Sound Bites:
Part two - More about Microphones
Next comes the cardioid microphone.
Sensitive to sounds from the front and
sides, if you were able to see the area
which the microphone picks up it would
be more or less heart shaped, hence
it's called cardioid. This type of
microphone is ideal for recording
vocals since it can ignore a lot of the
surrounding noises but still allows the
speaker or singer a bit of movement
within the pick-up area.
If it doesn't matter whether the sound
comes from above, below, in front or
behind the microphone it is called
omnidirectional. One of an omni's
advantages is that it doesn't have to
be pointed at the subject but you do
have to be aware that all the sounds in
the vicinity, whether you want them or
not, will be picked up.  They also tend
to be less sensitive to handling and
wind noise than directional
There are occasions when you can't get
right up close to your subject and this is
where the super-cardioids or directional
microphones come into play. Because
they have a relatively narrow sound
"view", this is the most common
microphone used by  video crews.  The
recordist does need to keep awake
though, since if he points the microphone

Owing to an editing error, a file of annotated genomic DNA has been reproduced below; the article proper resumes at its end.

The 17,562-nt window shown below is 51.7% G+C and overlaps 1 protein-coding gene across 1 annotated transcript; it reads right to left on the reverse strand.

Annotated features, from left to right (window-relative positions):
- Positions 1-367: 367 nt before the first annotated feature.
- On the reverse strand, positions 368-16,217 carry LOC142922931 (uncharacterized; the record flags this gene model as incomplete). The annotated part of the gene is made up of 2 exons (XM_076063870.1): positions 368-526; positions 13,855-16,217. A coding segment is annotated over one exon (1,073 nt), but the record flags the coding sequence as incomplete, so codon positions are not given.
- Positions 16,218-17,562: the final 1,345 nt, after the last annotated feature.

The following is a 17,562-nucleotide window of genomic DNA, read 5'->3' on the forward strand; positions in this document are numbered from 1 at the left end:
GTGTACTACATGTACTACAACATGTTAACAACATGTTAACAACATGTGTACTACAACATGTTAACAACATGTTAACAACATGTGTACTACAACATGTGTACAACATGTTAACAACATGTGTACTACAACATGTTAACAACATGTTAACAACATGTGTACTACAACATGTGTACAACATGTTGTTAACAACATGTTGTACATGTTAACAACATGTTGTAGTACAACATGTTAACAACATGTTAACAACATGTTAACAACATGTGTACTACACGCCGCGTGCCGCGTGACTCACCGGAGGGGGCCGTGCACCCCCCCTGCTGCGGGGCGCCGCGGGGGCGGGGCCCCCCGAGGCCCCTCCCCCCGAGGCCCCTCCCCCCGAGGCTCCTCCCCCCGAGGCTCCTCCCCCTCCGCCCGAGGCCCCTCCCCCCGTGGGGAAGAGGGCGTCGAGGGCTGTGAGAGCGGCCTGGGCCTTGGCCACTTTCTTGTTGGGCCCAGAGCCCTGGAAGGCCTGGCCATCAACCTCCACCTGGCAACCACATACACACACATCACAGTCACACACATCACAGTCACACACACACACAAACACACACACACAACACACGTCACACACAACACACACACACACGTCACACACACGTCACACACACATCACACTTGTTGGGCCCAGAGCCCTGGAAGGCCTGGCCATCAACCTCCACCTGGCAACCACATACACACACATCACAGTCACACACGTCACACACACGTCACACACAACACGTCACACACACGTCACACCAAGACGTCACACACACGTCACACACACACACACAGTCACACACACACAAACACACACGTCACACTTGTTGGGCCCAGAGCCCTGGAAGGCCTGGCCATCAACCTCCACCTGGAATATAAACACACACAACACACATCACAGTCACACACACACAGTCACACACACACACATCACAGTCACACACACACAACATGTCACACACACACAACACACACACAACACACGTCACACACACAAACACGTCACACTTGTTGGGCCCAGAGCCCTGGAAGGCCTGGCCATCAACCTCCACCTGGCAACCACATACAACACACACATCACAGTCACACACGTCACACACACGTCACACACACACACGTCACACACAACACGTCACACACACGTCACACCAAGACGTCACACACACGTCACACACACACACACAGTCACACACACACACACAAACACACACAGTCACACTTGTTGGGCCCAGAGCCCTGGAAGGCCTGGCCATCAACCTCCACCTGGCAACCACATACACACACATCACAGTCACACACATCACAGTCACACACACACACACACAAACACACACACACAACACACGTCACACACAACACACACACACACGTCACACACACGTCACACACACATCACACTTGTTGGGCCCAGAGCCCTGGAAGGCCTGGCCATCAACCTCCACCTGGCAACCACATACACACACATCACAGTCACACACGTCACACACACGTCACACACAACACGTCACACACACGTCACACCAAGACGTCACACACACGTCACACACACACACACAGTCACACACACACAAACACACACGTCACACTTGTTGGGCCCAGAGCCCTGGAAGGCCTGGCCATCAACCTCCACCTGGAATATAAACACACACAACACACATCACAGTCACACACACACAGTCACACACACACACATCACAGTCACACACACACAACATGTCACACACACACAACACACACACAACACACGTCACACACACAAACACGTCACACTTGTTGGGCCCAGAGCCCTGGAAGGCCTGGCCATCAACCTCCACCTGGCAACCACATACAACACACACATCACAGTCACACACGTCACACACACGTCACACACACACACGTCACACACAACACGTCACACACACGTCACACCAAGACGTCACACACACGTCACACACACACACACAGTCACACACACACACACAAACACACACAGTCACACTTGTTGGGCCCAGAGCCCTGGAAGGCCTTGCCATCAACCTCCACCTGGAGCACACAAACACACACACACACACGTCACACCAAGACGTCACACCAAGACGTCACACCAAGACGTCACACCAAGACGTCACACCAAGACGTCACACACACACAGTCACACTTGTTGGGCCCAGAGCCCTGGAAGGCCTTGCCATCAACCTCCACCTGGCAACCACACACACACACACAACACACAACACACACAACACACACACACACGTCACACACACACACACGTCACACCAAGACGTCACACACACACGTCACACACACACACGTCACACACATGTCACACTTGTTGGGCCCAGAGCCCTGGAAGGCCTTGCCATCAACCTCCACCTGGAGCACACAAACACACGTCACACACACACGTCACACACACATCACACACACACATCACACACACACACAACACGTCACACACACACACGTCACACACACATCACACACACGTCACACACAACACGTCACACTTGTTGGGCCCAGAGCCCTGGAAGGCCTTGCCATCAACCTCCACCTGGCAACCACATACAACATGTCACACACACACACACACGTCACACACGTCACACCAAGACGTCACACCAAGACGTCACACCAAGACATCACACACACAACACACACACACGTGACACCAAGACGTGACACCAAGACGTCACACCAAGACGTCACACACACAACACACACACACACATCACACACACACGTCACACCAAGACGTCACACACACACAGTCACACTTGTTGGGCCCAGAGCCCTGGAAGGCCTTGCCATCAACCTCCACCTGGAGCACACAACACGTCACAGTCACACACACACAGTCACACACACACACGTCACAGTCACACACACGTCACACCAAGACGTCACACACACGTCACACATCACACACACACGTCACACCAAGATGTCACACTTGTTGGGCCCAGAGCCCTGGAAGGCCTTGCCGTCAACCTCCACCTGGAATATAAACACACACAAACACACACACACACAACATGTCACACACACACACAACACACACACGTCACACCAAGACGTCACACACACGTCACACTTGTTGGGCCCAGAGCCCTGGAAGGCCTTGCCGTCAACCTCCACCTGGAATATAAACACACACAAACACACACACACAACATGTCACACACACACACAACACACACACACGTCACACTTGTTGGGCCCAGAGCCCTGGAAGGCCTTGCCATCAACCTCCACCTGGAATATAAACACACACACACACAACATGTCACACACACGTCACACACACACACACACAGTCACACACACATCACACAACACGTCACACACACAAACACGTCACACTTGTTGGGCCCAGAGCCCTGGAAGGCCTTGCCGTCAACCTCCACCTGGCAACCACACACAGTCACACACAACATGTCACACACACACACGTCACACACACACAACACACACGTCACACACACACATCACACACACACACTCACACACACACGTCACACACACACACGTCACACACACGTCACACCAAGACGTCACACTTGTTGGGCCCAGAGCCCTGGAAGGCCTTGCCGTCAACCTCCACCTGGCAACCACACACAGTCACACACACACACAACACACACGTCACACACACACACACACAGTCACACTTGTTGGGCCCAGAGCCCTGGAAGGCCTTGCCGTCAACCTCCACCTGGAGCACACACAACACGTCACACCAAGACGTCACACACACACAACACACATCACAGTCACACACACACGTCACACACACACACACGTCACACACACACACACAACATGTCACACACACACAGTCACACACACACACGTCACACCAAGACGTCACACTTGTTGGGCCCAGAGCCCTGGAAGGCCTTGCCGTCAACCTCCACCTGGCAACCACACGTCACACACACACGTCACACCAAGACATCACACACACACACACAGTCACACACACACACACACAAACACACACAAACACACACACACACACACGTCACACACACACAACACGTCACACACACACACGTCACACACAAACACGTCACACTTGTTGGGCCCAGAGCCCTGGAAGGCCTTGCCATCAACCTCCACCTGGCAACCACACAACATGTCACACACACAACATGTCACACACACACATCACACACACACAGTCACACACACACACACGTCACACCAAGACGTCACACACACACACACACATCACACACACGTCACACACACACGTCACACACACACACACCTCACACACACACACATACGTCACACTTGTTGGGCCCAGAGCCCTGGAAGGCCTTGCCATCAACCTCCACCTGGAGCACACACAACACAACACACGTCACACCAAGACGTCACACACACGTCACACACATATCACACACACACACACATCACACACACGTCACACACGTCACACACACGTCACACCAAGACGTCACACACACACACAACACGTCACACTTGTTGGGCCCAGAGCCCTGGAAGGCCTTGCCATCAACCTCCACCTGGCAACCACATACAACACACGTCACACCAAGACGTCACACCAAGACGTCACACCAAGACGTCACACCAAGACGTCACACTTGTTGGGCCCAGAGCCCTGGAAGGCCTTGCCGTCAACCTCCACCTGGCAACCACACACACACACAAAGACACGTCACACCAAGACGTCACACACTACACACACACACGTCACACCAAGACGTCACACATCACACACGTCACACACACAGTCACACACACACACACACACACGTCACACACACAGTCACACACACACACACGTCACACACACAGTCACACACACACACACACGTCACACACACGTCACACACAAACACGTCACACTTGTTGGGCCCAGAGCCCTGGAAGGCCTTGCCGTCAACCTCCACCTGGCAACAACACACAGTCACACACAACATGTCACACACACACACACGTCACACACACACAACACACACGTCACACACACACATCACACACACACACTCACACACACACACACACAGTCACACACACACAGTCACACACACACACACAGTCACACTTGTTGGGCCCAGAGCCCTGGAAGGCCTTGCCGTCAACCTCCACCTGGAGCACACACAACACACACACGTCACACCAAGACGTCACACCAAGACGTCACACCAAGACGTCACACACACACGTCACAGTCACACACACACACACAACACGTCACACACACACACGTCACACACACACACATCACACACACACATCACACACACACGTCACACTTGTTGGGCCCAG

in the wrong direction, you won't get the
sounds you want.
Microphones have all sorts of
characteristics, one of which is
their sensitivity to sounds
coming from different
directions. In the same way that
you use different focal length
lenses to see different angles
of view, microphones have their
equivalent of wide angles and
telephotos. Some professional
systems have interchangeable
heads to enable you to have a
selection of microphones.
Unless it's absolutely
unavoidable you should use an
off-camera microphone for
recording sound. Even ambient
sound sounds better when
recorded on a decent condensor
mic, directed to where it's
needed and buffered from wind
and thrumble. No matter how
good the camcorder mic is, it's
still dangerously close to zooms,
buttons, fingers and all the bits
on a camera which make noises.
Top of the range are the condenser
microphones such as the Sennheiser.
MHK-60, which costs well over a
thousand pounds ( €1600)
However, all is not lost and Sennheiser
also make a range, the K6, for smaller
pockets. Don't be tempted to go for
cheap brands though, as with all things
in life, you get what you pay for.
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